During the COVID-19 pandemic, cities have suffered to a great degree. Some have furloughed employees and held back crucial services that their residents relied on. For example, the city of Durham, North Carolina suspended or reduced such services as public transportation, waste pick-up and public garage facilities. All but a few cities completely shut down public access to City Hall facilities halting the normal board, council, and committee meetings previously open to the public. While emergency services such as 911 continued to operate at normal levels, other vital services including fire and police closed major portions of their facilities to prevent the spread of the virus.
Recently, there has been a significant drop in the spread of COVID-19. Most states are lifting their mask-wearing orders and relaxing public mandates. As of the first week in April, the state of Alabama reported that COVID-19 cases were down 94% and hospitalizations were down 90%. This means that businesses are reopening and going back into full service. As private and public entities return to normalcy, revenue is urgently needed to make up for more than a year of stagnation.
The American Rescue Plan (ARP) funds that have been released to every city, county, and state have come at the right time. Cities are restarting the operation of public services and making plans to repair old infrastructure that have been waiting a long time to be addressed. For many of the cities, the funding is a financial lift that most areas of the US may never see again. Because of the drain on general fund expenditures and revenue in each state, the ARP is more than a stop-gap measure provided by the federal government, but it is a significant catalyst towards moving these cities out of a longstanding slump.
According to Brookings Institute, cities should utilize their ARP funds by taking a “three-pronged approach to stabilize, strategize, and organize”:
Stabilize: Since many municipalities operated at a deficit, ARP funding should first plug the hole in general fund budgets returning public services and essential city departments back to full operation. Those cities which have not balanced their budgets prior to COVID-19 will have the opportunity to chart a new fiscal course.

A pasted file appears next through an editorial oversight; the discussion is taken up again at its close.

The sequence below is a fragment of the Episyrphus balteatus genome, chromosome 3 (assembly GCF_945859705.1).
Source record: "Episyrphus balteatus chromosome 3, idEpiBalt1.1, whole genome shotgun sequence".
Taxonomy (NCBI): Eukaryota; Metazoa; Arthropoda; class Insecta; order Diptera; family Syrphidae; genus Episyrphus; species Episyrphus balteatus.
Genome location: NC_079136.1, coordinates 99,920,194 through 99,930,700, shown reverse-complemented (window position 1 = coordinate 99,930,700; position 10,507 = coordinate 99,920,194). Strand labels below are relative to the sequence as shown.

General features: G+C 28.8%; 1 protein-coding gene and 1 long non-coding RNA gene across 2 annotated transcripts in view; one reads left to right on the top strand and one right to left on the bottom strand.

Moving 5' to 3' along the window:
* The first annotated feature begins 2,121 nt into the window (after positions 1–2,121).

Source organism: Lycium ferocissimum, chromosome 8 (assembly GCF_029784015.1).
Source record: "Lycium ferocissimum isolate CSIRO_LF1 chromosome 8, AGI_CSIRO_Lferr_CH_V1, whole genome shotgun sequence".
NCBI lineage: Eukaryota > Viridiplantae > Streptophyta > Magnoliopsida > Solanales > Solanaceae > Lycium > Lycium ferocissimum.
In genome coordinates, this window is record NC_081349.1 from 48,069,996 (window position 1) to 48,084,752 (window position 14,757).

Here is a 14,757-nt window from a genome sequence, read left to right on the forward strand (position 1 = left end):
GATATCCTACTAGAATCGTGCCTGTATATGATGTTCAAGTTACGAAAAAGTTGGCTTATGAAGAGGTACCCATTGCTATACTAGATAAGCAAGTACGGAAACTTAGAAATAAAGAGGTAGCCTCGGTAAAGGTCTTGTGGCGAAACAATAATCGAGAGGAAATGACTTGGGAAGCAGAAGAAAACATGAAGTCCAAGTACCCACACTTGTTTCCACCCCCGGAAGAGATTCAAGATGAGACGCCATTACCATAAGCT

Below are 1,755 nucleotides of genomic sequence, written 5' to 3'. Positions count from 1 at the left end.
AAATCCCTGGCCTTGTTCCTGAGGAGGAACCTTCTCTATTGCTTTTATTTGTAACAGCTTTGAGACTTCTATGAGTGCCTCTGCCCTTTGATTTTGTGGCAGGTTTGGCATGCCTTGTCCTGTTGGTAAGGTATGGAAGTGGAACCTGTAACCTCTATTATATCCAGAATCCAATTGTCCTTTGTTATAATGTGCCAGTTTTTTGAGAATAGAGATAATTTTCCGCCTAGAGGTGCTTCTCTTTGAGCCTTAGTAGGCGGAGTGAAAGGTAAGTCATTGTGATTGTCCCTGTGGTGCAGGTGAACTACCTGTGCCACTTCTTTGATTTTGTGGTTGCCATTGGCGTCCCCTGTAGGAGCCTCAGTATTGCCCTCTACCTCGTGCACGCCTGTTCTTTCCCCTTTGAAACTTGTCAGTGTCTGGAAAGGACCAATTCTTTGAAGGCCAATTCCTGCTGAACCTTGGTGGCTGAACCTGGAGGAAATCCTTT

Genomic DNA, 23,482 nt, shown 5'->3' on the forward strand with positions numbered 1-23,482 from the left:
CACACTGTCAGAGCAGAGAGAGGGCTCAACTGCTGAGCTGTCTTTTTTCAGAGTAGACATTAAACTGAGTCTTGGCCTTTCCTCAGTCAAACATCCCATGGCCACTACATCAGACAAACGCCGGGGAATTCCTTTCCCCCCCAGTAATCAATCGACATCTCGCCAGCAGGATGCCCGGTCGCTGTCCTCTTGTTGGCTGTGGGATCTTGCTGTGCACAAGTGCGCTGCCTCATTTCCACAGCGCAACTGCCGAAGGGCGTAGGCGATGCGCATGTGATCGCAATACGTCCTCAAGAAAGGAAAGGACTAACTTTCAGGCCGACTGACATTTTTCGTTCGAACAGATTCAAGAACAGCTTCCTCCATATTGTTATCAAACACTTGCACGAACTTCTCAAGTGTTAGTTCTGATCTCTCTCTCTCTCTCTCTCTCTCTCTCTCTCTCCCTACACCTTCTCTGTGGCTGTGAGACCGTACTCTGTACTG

Strategize: With a balanced budget, cities can look to their strategic needs which often include dilapidated infrastructure and property repair. Beyond capital projects, there are also social and cultural inequities which can receive an infusion of investment with the new funds. Historically, minority communities are underserved in affordable public housing, access to good healthcare, and pathways to decent paying jobs. ARP funds can strategically address the equity gap in a considerable way.
Organize: Establishing a council to identify investments, qualify needs, and execute the plan will be crucial. The Brookings Institute suggests that “Regional Recovery Coordinating Councils” should be made up of public/private partnerships including small businesses, neighborhood leaders, social service agencies, philanthropic leaders, and corporate heads. For example, the city of Birmingham, Alabama will receive $149 million in ARP funds while Jefferson County, where the city resides, will receive $128 million. The council would be tasked with ensuring that the release of ARP funds to the state, city, and county are equitably coordinated.
Contact iSeek to discuss how your municipality can stabilize, strategize, and organize to ensure ARP funds are delivered effectively across shared domains of government, non-profit and private entities. iSeek consultants utilize their local government experience to provide advisory services on assembling councils, managing investment projects, and monitoring the results. To learn more about iSeek’s services and resources, visit our website. Subscribe to our blog or follow us on LinkedIn. Contact us directly at firstname.lastname@example.org.